Frontline Stories

Not Helpless but Hopeful

By Charles Kabena (World Vision Malawi)

For the rest of my life, I will never forget the day I met Leonard, a 13-year-old boy who had his life and dreams turned upside down because of hunger.

Leonard’s face is burnt in my memory and I remember every time I think of children and their needs. His village in eastern Malawi was the capital city during the British colonial days, but today it looks increasingly empty.

2.8 million Malawians are hungry this year. A flood, followed up by a drought in the 2014 to 2015 farming season, proved to be too much for poor farmers who ended up losing most of their crops.

Mango for Lunch

When I arrived at their home, it was lunchtime. Little Janet, aged four, and her siblings were eating mangoes. None of them looked healthy. Mangoes had been their breakfast, lunch, and supper for two weeks. They had no idea if or when help would come.

I learned that Fanny, their mother, was working in people’s gardens and received mangoes as payment. That was how Janet got the meal she was eating. Janet looked at me and smiled, helping herself to a mango. My heart broke.

The sun was scorching hot that day. One of Janet’s brothers, 10-year-old Lojasi, lay on the veranda in pain. He had been sick for over a week and their mother did not know what to do. “We are just waiting for God to touch him,” Leonard said.

In the absence of their father, Leonard had assumed a paternal role at an early age. He had abandoned his classes to help his mother find the next meal for him and his siblings. “I couldn’t concentrate in class while knowing my mother was going through pain to find food,” he said. Their father left home and abandoned them as soon as Janet, the youngest, was born. Although Leonard was crying, he didn’t blame his father for the situation his family was in. “God planned it all and he knows when to turn things better,” he said.

I had to give Leonard hope that everything would be all right even though I didn’t know how or when. I felt obligated to assure Fanny that the world had enough to share with her and that her children would grow to realise their full potential.

But they were hungry; they needed more than just words.

I looked at Leonard’s mother. Just like my mother when I was small, she wanted the best for her children, but circumstances were beyond her control.

Saved to Dream Again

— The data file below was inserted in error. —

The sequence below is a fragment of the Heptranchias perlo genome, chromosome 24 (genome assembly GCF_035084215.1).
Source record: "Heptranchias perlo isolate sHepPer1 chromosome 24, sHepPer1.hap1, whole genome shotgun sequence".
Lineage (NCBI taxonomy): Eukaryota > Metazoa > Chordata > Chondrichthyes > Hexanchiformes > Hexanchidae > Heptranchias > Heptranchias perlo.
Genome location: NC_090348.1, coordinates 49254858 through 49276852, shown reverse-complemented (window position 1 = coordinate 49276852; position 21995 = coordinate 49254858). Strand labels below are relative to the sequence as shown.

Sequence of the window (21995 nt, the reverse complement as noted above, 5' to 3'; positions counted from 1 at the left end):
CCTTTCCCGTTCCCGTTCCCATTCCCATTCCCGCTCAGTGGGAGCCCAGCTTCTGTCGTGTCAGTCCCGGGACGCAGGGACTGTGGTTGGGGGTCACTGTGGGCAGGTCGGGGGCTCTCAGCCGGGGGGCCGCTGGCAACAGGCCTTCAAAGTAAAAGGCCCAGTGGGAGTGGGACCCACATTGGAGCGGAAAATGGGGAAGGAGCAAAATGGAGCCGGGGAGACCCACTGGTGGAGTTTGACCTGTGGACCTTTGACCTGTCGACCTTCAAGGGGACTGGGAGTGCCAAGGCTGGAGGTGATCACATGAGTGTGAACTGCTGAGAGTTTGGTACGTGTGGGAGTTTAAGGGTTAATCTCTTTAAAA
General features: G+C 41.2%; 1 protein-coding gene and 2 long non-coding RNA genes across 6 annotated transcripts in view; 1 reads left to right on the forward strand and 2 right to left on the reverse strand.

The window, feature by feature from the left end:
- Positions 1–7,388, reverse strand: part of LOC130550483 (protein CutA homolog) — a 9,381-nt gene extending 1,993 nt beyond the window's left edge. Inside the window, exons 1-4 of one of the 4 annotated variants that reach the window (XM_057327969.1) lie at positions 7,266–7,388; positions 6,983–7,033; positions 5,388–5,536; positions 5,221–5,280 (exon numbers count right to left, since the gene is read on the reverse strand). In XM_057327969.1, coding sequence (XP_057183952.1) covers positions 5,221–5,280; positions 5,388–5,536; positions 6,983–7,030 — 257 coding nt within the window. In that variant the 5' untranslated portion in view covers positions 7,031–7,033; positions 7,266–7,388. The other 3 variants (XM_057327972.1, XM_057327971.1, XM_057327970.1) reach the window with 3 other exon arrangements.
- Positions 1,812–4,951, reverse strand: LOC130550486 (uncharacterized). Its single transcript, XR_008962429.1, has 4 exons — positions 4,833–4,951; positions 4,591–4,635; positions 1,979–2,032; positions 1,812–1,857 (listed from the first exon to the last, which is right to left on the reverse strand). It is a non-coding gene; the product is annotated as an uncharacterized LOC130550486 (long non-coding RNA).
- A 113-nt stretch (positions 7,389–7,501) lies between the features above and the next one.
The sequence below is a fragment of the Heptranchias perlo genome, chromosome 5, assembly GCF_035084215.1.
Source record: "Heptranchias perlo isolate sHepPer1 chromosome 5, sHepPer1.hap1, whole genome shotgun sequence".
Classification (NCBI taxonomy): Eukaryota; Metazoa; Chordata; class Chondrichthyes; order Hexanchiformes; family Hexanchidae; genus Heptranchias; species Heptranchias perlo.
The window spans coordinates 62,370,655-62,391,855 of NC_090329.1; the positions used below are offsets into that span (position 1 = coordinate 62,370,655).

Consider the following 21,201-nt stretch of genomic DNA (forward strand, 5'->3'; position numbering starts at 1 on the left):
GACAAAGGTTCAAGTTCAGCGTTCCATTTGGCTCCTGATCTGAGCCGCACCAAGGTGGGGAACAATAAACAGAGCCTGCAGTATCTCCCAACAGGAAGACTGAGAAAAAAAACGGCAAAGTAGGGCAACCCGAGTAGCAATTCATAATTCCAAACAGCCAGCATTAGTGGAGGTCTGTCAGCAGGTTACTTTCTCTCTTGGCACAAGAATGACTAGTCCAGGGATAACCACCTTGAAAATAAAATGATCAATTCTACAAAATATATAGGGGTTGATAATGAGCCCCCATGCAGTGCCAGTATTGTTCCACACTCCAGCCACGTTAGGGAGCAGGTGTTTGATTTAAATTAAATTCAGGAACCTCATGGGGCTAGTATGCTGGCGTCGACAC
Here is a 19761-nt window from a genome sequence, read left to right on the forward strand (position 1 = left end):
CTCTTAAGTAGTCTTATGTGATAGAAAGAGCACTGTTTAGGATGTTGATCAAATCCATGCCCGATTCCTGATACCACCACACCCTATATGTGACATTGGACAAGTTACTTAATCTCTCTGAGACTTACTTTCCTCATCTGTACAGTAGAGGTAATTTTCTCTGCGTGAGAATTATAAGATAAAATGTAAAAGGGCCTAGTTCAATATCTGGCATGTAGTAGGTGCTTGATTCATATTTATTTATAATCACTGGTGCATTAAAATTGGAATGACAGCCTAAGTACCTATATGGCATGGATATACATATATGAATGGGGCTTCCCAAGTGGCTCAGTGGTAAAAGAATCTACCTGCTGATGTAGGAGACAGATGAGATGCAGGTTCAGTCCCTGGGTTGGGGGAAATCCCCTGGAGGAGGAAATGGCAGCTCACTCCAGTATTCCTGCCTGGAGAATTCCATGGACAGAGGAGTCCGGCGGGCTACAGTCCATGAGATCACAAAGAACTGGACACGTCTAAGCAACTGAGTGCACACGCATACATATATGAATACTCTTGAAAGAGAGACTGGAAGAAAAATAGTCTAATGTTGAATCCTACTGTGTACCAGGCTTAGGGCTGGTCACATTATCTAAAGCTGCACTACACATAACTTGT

Two months later, I returned to see my friend Leonard. Leonard and his dreams were back on track toward a promising future. He told me that soon after my visit, World Vision had registered community members for a Food for Work programme in his village. His mother, Fanny, was one of them. Through the programme, she was planting trees and maintaining forests in return for a 50 kilogramme bag of maize, six kilogrammes of beans, and two litres of vegetable oil per month.

When we went home at the end of lessons that day, there was maize porridge waiting for them. “Your friends don’t eat mangoes for lunch anymore,” joked Fanny. For the first time, I saw her smiling.

At the table, Janet was smiling at me as she ate with her hands, mopping up the beans on her plate with maize. Outside their small grass-thatched house was maize that looked so green. If the rain keeps falling, the family might grow some maize later in the year.

Leonard was still the father of the house. He still helped his mother in the garden and he advised the other children that they must work hard too.

My life and Leonard’s life are similar in many ways.

The worst hunger I have known was in 2002 when Malawi had to import maize from Mozambique. While the government told us every day that people would not die, one or two lives were lost each day – lives of people I knew.

I recall that World Vision helped then as they are helping now by providing food and planting materials to the community.

Time flies and it heals broken souls. 14 years later, I am a Communicator for World Vision in southern Malawi, a region that is usually oscillating between disasters: floods and droughts, rendering a lot of children and families.

Living in the village away from the city, life is hard for Leonard, as it was for me also. While education seems to be the only vehicle to get him out of poverty, he dropped out of school to work and help feed his siblings – a huge sacrifice from a boy so young.

I remembered the hopeless days before my World Vision sponsor transformed my life by offering me an opportunity to attend high school when every reality around us said aloud “impossible”. It was this opportunity that brought me to where I am today.

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